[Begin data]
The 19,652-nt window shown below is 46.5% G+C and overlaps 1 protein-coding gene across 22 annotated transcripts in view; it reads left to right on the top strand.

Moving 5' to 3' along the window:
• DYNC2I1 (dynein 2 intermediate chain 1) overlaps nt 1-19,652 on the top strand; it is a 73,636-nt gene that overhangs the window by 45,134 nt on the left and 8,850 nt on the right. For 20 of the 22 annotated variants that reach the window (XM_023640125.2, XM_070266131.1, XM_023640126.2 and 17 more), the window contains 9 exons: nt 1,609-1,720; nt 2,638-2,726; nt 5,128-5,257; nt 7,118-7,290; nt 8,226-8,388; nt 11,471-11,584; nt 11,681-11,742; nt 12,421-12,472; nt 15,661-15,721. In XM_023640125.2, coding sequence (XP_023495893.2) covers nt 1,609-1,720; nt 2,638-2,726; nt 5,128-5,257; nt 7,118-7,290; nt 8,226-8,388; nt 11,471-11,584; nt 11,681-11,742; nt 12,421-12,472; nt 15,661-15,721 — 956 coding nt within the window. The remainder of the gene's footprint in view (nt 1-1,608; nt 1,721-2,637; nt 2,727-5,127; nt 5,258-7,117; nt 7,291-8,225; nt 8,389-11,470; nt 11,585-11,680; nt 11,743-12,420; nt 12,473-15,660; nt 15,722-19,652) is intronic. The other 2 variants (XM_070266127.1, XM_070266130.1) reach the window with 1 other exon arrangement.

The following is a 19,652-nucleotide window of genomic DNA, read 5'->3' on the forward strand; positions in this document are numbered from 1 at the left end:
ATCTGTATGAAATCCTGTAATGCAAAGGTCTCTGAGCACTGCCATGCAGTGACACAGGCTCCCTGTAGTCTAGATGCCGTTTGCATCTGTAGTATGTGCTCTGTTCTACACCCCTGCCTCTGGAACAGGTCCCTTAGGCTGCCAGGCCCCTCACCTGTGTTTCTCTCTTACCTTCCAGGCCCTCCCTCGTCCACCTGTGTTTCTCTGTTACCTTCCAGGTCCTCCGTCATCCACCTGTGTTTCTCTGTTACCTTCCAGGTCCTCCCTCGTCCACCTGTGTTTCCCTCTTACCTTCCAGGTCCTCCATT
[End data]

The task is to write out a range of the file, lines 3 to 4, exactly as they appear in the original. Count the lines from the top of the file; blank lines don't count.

• DYNC2I1 (dynein 2 intermediate chain 1) overlaps nt 1-19,652 on the top strand; it is a 73,636-nt gene that overhangs the window by 45,134 nt on the left and 8,850 nt on the right. For 20 of the 22 annotated variants that reach the window (XM_023640125.2, XM_070266131.1, XM_023640126.2 and 17 more), the window contains 9 exons: nt 1,609-1,720; nt 2,638-2,726; nt 5,128-5,257; nt 7,118-7,290; nt 8,226-8,388; nt 11,471-11,584; nt 11,681-11,742; nt 12,421-12,472; nt 15,661-15,721. In XM_023640125.2, coding sequence (XP_023495893.2) covers nt 1,609-1,720; nt 2,638-2,726; nt 5,128-5,257; nt 7,118-7,290; nt 8,226-8,388; nt 11,471-11,584; nt 11,681-11,742; nt 12,421-12,472; nt 15,661-15,721 — 956 coding nt within the window. The remainder of the gene's footprint in view (nt 1-1,608; nt 1,721-2,637; nt 2,727-5,127; nt 5,258-7,117; nt 7,291-8,225; nt 8,389-11,470; nt 11,585-11,680; nt 11,743-12,420; nt 12,473-15,660; nt 15,722-19,652) is intronic. The other 2 variants (XM_070266127.1, XM_070266130.1) reach the window with 1 other exon arrangement.

The following is a 19,652-nucleotide window of genomic DNA, read 5'->3' on the forward strand; positions in this document are numbered from 1 at the left end: